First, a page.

Why do Kentucky women hold Mitch McConnell in such contempt? His favorables with them are a negative 26 percent, and his Democratic opponent Alison Lundergan Grimes leads him with women by 12 points, according to a recent independent Bluegrass Poll.
Perhaps it’s in the policy. Senate Minority Leader Mitch McConnell (R-KY) Voted Against Paycheck Fairness Act twice. He voted against the Lilly Ledbetter Act, calling it a “special interest vote.” McConnell and Senate Republicans blocked a Democratic bill calling for equal pay in the workplace.
McConnell voted against raising the minimum wage 15 times, when over 250,000 Kentucky women would benefit from an increase in the minimum wage to $10.10 an hour, according to a new report from the National Women’s Law Center. They report that 7 in 10 minimum wage workers are women working long hours to provide for their families in Kentucky.
Alison Lundergan Grimes responded to the report by vowing that the first thing she would do when elected is voting to increase the minimum wage, “Hardworking women across the Commonwealth rely on the minimum wage to put gas in the car, food on the table and roofs over their children’s heads. Unfortunately, the current minimum wage is simply not enough to make ends meet. Senator McConnell says increasing the minimum wage is the last thing he’d do, even voting over 15 times against giving hardworking Kentuckians a raise. When elected as Kentucky’s first female Senator, it will be the first thing I do.”
Mitch McConnell’s record on women’s issues gets worse. Not only did he vote against the original Violence Against Women Act co-sponsored by now Vice President Joe Biden in 1994, but McConnell voted against reauthorizing the bipartisan Violence Against Women Act as well, calling it a “distraction”. This “distraction” causes 3 deaths a day to women, and 1 in 4 women have experienced severe physical violence by an intimate partner.
The VAWA was ultimately passed in the Senate with a large bipartisan majority, indicating that Mitch McConnell is far right on women’s issues. (See a fact sheet on the VAWA improvements here.)
This was a choice that essentially meant a sure increase in violence aimed against women. For example, the reporting of domestic violence has increased by 51% since the law’s passage. Forty percent of mass shootings targeted an intimate partner from 2009 to 2012. According to the 2011 National Census of Domestic Violence Services survey, Kentucky domestic violence programs served 1,185 victims in a single day. They provide emergency shelter from imminent harm, transitional housing, transportation, and counseling. It’s morally repugnant to be against funding these basic services that offer women a chance at “life, liberty and the pursuit of happiness”.
So, basically, the Mitch World for women is a world where they are denied fair pay, they are denied the right to ask about fair pay as they toil away at a minimum wage that Mitch thinks is just fine as it is. In Mitch World, women are put into more jeopardy — forced to be sitting targets for violence. And since the VAWA helps law enforcement prosecute abusers, refusing to reauthorize it is the equivalent of enabling violent assaults against women to go unpunished.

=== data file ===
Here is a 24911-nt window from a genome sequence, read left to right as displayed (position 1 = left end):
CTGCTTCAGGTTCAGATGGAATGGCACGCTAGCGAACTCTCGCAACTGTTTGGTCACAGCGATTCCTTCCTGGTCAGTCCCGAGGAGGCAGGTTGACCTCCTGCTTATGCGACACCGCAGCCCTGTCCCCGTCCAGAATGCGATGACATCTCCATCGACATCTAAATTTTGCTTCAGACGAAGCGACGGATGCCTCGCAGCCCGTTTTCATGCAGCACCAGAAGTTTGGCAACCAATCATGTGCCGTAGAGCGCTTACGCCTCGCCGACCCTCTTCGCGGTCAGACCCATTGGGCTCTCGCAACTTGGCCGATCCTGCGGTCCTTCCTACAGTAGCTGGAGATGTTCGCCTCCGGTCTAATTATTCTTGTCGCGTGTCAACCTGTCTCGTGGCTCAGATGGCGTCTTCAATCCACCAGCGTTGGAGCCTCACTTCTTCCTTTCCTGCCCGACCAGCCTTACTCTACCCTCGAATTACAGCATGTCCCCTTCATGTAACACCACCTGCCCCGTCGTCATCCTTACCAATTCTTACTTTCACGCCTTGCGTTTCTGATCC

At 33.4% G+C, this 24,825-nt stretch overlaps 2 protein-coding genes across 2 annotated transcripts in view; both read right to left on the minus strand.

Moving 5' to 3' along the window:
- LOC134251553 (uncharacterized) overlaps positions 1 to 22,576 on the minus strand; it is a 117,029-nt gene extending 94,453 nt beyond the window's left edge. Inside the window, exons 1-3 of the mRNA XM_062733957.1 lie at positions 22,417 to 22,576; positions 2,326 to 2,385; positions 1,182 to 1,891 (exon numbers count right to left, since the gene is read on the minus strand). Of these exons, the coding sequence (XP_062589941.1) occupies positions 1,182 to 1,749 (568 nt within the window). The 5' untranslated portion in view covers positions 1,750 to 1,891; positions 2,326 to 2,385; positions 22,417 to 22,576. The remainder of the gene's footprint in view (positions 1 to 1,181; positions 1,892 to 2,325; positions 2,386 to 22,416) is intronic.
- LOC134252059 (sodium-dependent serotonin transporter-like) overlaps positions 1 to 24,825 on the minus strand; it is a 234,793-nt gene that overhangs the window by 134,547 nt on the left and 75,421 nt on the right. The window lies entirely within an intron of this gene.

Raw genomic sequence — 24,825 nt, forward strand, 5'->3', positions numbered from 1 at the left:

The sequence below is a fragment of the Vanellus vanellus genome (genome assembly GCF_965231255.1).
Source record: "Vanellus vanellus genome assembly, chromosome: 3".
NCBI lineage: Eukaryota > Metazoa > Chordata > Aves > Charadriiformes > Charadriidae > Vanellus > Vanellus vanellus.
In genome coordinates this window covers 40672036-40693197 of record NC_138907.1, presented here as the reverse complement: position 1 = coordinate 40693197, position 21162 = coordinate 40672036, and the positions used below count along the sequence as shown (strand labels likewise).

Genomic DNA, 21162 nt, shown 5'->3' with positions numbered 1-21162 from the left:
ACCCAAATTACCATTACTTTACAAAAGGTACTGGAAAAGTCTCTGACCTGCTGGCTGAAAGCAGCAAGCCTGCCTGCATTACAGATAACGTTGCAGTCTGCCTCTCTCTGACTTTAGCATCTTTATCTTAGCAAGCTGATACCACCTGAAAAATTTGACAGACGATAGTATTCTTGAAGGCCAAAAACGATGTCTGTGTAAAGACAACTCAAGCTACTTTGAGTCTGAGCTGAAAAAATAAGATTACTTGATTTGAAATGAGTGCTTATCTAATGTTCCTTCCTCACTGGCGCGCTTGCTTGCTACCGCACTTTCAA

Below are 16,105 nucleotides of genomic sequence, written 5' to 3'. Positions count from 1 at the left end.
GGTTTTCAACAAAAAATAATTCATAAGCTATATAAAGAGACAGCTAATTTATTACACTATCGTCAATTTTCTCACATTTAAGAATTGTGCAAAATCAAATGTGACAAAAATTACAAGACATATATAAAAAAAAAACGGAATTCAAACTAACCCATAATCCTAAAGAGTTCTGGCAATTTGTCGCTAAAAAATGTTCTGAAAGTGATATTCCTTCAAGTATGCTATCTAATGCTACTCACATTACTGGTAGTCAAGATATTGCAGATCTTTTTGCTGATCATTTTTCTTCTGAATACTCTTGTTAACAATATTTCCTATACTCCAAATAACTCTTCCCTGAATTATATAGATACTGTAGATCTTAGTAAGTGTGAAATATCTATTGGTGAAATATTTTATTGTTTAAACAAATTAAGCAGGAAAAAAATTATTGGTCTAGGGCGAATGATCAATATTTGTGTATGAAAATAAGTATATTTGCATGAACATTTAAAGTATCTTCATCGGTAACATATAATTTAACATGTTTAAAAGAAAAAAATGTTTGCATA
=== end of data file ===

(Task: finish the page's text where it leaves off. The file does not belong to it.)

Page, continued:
Kentucky women are apparently not impressed that Mitch gave abusers a get out of jail free card.
Let’s not forget that Republicans shut down government in a fit of pique over people getting access to healthcare via Obamacare, which meant that rape centers around the country closed due to lack of funding, and rapes investigations were obstructed. Meanwhile, Republicans continue to lecture American women about turning rape into lemonade and assuring them that they must bring a rapist’s baby to term because real rape “shuts that down”.
McConnell made a huge mistake by making women angry. In 2008, he beat his opponent among women. Even though Republicans seem to hold women in contempt, they need women come election time and he’s not getting much love this time around.
“McConnell’s votes against the Lilly Ledbetter Act, the Paycheck Fairness Act, and the Violence Against Women Act appear to be a serious drag on his ability to win over Kentucky women,” Grimes spokeswoman Charly Norton said Wednesday. “Unless McConnell explains why he has voted against women’s interests time and time again, he will fail to gain an ounce more of support. This November, the Commonwealth will elect Alison Lundergan Grimes its first female U.S. Senator and finally be able to count on a leader who fights for them.”
Apparently the women of Kentucky aren’t fooled by McConnell’s finger pointing distractions. They are not so worried about the fictional “evils” of Obamacare, but they are very worried about actual reality that they deal with every day. Things like a fair minimum wage, fair pay, and keeping women safe — these are the things that Kentucky women care about.
Ms. Jones is the editor-in-chief of PoliticusUSA and a member of the White House press pool.
Sarah hosts Politicus News and co-hosts Politicus Radio. Her analysis has been featured on several national radio, television news programs and talk shows, and print outlets including Stateside with David Shuster, as well as The Washington Post, The Atlantic Wire, CNN, MSNBC, The Week, The Hollywood Reporter, and more.
Sarah is a member of the Society of Professional Journalists.